At present, European banks have an estimated EUR944 billion of NPLs (non-performing loans) sitting on their balance sheets, with Italy accounting for EUR224.2 billion, and Greece comprising EUR112.3 billion of that sum total.1 By securitising NPLs and selling them onto yield-hungry institutional investors, banks are incrementally removing risk from their balance sheets, allowing them to grow their businesses once again. 

    The NPL disposals have also been driven by regulatory demands from the European Commission (EC) and European Central Bank (ECB). The EC, for example, has warned banks they could face heightened capital requirements if they continue to hold NPLs following proposed revisions to the CRR (Capital Requirements Regulation). The disposal strategy so far is evidently working with European NPL activity proving to be remarkably buoyant.

    ECB data shows the total gross book value of NPL portfolios traded in the Eurozone topped EUR66 billion in Q4 of 2017, while transactional volumes for the whole of 2017 reached EUR157 billion, an increase of 42 per cent from the previous year.2 It added that Italy and Spain dominated these transactional volumes.3 As a consequence of this widespread trading activity, NPLs now make up for 11.1 per cent of all loans in Italy, compared to 16.8 per cent in 2015.4

    Private capital and hedge funds take stock of NPLs

    Alternative asset managers including private equity and hedge funds have emerged as the biggest enthusiasts for European NPLs, seeing these instruments as an excellent opportunity to augment returns and diversify away from traditional revenue streams. Investors believe they will generate strong, double digit IRR (internal rate of return)5  from European NPLs which is leading to firms building up their portfolio exposures.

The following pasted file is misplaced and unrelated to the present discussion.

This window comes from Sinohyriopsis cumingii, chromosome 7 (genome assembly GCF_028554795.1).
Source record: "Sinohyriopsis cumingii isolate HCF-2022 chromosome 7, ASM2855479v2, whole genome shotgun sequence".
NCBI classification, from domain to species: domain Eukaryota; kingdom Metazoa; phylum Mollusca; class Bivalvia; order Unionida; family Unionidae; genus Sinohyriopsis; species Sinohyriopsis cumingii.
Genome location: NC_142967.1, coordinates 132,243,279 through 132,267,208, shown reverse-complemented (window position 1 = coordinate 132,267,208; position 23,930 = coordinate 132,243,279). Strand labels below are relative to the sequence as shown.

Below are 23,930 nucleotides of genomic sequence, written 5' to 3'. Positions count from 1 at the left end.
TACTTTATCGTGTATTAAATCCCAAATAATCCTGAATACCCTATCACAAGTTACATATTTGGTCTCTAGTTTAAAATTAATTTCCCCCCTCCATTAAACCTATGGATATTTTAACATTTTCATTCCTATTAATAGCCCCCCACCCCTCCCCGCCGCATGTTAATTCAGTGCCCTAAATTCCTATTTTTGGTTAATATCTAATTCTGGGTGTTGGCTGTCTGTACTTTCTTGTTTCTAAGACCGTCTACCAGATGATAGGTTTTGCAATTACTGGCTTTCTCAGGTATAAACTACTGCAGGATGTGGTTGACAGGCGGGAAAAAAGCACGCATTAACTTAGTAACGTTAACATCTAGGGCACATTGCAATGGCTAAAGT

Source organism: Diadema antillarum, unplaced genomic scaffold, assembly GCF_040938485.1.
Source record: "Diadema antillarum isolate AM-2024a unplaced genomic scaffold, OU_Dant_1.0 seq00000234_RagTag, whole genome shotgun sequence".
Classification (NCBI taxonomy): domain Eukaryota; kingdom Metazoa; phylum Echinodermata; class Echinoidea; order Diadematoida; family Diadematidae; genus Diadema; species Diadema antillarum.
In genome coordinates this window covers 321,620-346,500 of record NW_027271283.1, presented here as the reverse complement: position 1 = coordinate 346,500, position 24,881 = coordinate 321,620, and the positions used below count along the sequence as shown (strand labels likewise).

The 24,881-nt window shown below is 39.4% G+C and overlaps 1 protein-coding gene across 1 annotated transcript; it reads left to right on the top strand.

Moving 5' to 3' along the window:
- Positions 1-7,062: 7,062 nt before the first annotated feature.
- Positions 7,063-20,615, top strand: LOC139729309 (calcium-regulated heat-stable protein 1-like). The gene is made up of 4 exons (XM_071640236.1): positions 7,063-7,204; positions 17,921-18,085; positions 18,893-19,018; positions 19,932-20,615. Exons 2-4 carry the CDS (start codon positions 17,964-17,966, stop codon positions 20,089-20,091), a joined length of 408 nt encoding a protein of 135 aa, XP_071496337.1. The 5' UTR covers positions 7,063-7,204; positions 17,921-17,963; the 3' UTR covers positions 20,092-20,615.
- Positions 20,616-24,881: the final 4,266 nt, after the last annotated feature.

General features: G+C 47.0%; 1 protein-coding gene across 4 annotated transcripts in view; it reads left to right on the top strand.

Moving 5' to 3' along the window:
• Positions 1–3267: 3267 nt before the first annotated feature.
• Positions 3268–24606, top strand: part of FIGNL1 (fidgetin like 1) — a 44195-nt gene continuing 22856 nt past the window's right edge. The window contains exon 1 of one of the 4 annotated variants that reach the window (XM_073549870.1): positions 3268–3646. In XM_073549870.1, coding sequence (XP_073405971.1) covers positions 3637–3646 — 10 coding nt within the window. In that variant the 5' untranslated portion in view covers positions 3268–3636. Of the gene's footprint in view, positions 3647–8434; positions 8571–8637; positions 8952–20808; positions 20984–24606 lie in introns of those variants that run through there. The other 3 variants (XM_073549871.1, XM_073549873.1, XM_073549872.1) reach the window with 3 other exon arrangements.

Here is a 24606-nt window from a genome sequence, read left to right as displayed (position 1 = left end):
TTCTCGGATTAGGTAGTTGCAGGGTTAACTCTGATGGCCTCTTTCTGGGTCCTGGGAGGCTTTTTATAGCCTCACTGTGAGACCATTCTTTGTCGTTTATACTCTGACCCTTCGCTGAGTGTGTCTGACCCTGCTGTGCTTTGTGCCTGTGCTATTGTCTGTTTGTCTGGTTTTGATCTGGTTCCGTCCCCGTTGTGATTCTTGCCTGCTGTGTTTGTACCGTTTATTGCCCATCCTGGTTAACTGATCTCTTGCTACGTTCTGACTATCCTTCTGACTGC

PIMCO, the US bond manager, along with Fortress acquired EUR17.7 billion dry of NPLs from UniCredit as the Italian bank continues to clean up its balance sheet.6 More recently in May 2018, Cerberus Capital Management purchased EUR1.1 billion of NPLs from Allied Irish Bank (AIB).7 As the levels of powder in private equity and private debt continues to grow, more managers will scope out European NPLs as a lucrative source of returns.  

    Many of these NPL sales have been abetted by shrewd government policies, most notably the GACS (Garanzia Cartolarizzazione Sofferenze) scheme in Italy, which is designed to help banks remove NPLs from their balance sheets. The non-mandatory initiative is a bank-by-bank securitisation guarantee scheme,8 which is available to senior tranches of NPLs.  While Italy still has a long way to go with its NPL disposals, GACS will play a positive role in accelerating sales. 

    Pricing NPLs